Ga. Tech prepares for back-to-back road games
Georgia Tech is off to its best start in 45 years.
Now, it's time for the No. 12 Yellow Jackets to show they're a legitimate title contender. These next two weeks - an Atlantic Coast Conference road trip, if you will - should give them a much better idea of where they stand.
''Guys realize what's going on around here,'' quarterback Tevin Washington said. ''We've just got to make sure we put ourselves in position to have the best season we can, by doing things the way the coaches expect us to and being the team we want to be.''
Georgia Tech (6-0, 3-0 ACC) is heading into its only stretch of back-to-back road games, starting with Saturday's contest at Virginia, followed by a trip south to face Miami.
''Going up to Charlottesville is always a challenge for us,'' coach Paul Johnson said Tuesday. ''That's a tough place to play.''
Indeed, Georgia Tech has traditionally struggled with this every-other-year ritual, though the Cavaliers (3-2, 0-1) have not been overly impressive this season. In their last game, they had to go to overtime to beat a one-win Idaho team.
Next week, the Yellow Jackets will face Miami (2-3, 0-2). Again, the opponent doesn't look that daunting, given its NCAA problems and starting over with a new coach, but Johnson knows this could be a defining stretch for a team that is growing in confidence with each win.
''It's really tough,'' he said. ''Any conference game on the road is tough.''
These two games are vitally important to Georgia Tech's hopes of making this a truly memorable season, given what awaits them in the final month of the season.
No. 8 Clemson visits Atlanta on Oct. 29, then No. 19 Virginia Tech comes to town for a Thursday night game. After a bit of a breather - a road game against Duke - the Yellow Jackets close the regular season with their traditional finale against rival Georgia.
''That's a pretty good string of games right there in a row,'' Johnson said. ''But I don't look ahead. That's the best way to do it. Just focus on Virginia, then worry about the next one next week. You can't start looking down the road. That's when you get in trouble.''
The Cavaliers created all sorts of trouble for themselves in their last game, nearly allowing Idaho to bounce back from a two-touchdown deficit. They gave up a blocked punt for a touchdown and turned it over three times. The Vandals went for the win in overtime, but a two-point conversion failed and Virginia escaped an embarrassing upset.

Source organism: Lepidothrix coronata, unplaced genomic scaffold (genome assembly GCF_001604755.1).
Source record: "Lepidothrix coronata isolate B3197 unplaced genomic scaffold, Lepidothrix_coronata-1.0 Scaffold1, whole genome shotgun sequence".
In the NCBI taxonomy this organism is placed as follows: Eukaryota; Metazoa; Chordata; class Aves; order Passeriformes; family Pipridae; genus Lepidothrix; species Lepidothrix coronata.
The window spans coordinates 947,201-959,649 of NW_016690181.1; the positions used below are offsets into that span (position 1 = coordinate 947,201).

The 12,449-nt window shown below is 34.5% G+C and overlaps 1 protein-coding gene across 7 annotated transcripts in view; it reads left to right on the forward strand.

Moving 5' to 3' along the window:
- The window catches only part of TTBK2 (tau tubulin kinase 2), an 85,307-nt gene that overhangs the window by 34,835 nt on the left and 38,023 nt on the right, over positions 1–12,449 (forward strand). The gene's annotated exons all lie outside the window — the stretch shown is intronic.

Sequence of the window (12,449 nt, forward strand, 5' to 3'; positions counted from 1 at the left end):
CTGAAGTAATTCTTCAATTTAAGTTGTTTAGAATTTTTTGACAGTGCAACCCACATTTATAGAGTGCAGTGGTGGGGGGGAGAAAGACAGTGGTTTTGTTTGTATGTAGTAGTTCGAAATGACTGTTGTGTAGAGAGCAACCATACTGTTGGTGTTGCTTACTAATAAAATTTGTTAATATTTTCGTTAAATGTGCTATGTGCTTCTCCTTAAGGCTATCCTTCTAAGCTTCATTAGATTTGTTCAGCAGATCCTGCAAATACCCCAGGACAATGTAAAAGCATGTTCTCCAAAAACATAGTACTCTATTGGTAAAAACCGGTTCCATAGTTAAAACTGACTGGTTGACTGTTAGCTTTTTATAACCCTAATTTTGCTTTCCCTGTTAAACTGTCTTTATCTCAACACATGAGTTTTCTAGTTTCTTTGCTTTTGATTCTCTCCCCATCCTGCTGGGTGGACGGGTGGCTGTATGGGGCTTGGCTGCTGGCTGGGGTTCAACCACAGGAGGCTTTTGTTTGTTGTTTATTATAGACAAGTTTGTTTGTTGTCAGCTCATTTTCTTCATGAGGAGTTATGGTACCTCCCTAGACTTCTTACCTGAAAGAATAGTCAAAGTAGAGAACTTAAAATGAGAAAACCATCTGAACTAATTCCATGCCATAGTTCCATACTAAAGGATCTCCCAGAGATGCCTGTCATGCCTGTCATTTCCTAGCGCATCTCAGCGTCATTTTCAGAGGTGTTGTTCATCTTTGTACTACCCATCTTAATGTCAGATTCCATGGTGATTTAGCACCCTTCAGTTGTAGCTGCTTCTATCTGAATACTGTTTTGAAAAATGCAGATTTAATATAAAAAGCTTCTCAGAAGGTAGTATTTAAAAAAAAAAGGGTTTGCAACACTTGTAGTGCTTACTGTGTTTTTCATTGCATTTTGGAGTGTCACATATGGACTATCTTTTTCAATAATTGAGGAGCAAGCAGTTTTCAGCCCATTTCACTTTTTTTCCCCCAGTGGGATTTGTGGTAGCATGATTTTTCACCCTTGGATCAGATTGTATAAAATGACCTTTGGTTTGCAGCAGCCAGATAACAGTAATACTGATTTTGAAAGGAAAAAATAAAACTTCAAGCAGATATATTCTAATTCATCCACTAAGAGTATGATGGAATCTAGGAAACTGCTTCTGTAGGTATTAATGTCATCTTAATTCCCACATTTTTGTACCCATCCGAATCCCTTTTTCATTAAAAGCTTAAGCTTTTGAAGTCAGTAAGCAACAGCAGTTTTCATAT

Johnson is undoubtedly reminding his team of all the losses Georgia Tech has piled up at Virginia - including a stretch of eight straight defeats from 1992-2007. Of course, that will take a bit of a selling job.
The coach wasn't around for all those losses. Neither were his players. Two years ago, the Yellow Jackets ended their Virginia misery with a 34-9 romp.
''Since I've been here,'' junior running back Orwin Smith said, breaking into a smile, ''we've won.''
The Yellow Jackets have done nothing but win this season, taking advantage of the most favorable part of their schedule to climb to their highest ranking in nearly two years.
Going back a lot further, the last time Georgia Tech started the season with six straights wins was 1966, the final year for longtime coach Bobby Dodd. In fact, those Jackets climbed to 9-0 before losing to Georgia, then falling to Florida in the Orange Bowl.
This team wants to finish the job.
''Winning is not easy,'' Johnson said. ''To accomplish something that hasn't been done here since 1966 certainly speaks volumes for those guys. We celebrated for a day, then it was time to get back to work.''
With each victory, the confidence level goes higher and higher. Even when the Yellow Jackets don't play at their best, which was certainly the case in last week's 21-16 squeaker over Maryland, that final score tends to keep the team on a positive path.
''You'd be out of your mind if you didn't feel good at this point in the season,'' Smith said. ''The best you can be is 6-0. Guys are coming in with confidence. They're playing with speed. You can tell the chemistry is there. We've just got to stick with it.''
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